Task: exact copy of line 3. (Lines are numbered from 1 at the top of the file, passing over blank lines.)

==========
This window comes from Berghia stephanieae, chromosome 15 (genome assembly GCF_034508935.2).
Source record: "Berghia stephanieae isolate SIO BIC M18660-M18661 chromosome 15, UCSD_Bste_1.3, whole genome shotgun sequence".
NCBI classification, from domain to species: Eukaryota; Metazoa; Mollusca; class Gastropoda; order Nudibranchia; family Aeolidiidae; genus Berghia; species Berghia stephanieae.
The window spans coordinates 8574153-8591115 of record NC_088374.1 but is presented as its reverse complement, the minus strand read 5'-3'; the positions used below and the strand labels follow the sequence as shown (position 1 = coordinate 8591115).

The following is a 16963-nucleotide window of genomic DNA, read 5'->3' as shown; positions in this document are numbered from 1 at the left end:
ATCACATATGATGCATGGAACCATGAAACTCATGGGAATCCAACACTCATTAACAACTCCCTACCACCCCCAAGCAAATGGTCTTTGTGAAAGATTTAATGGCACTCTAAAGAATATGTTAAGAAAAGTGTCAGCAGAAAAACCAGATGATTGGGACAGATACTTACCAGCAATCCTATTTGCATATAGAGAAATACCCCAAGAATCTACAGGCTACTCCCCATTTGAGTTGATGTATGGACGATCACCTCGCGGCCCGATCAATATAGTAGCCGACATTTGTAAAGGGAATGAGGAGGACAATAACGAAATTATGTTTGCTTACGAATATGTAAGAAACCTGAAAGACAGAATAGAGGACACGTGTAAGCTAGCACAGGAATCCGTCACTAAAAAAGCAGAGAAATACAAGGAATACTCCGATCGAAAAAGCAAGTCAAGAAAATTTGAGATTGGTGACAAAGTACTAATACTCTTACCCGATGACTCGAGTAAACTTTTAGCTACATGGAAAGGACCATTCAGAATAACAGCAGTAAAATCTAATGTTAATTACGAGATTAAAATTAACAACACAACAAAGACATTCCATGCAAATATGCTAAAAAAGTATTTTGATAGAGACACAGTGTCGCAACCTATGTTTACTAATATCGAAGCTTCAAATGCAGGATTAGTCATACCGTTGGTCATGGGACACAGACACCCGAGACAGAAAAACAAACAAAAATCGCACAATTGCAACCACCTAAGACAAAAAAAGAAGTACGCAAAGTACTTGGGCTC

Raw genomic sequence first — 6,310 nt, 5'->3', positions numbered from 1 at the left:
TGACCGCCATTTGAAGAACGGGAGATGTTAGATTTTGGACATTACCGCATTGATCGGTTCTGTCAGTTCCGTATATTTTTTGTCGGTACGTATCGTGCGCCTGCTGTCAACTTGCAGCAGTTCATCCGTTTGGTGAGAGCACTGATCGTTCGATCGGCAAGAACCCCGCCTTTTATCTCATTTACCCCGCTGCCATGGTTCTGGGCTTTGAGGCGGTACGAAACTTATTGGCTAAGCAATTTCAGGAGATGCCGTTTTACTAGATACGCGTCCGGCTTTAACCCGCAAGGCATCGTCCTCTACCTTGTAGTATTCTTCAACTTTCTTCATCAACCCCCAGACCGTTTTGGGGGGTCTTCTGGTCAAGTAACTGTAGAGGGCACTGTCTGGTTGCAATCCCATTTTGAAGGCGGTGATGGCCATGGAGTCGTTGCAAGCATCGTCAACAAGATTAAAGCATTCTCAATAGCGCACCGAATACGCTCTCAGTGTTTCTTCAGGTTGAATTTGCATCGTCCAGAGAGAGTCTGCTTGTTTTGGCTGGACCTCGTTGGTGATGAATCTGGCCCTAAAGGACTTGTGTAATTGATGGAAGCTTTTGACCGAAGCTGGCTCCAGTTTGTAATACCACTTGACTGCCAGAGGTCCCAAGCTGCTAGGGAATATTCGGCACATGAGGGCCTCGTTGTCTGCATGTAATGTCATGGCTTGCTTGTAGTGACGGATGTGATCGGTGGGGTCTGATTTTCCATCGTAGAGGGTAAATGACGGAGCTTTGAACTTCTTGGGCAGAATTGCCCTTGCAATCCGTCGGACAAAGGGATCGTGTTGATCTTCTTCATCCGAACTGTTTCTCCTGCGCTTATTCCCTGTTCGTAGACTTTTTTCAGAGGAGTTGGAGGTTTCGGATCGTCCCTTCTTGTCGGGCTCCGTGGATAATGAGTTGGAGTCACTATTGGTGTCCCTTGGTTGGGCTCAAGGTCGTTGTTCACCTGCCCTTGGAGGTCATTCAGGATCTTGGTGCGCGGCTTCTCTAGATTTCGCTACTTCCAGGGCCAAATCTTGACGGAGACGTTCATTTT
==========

NCBI classification, from domain to species: Eukaryota; Metazoa; Mollusca; class Gastropoda; order Nudibranchia; family Aeolidiidae; genus Berghia; species Berghia stephanieae.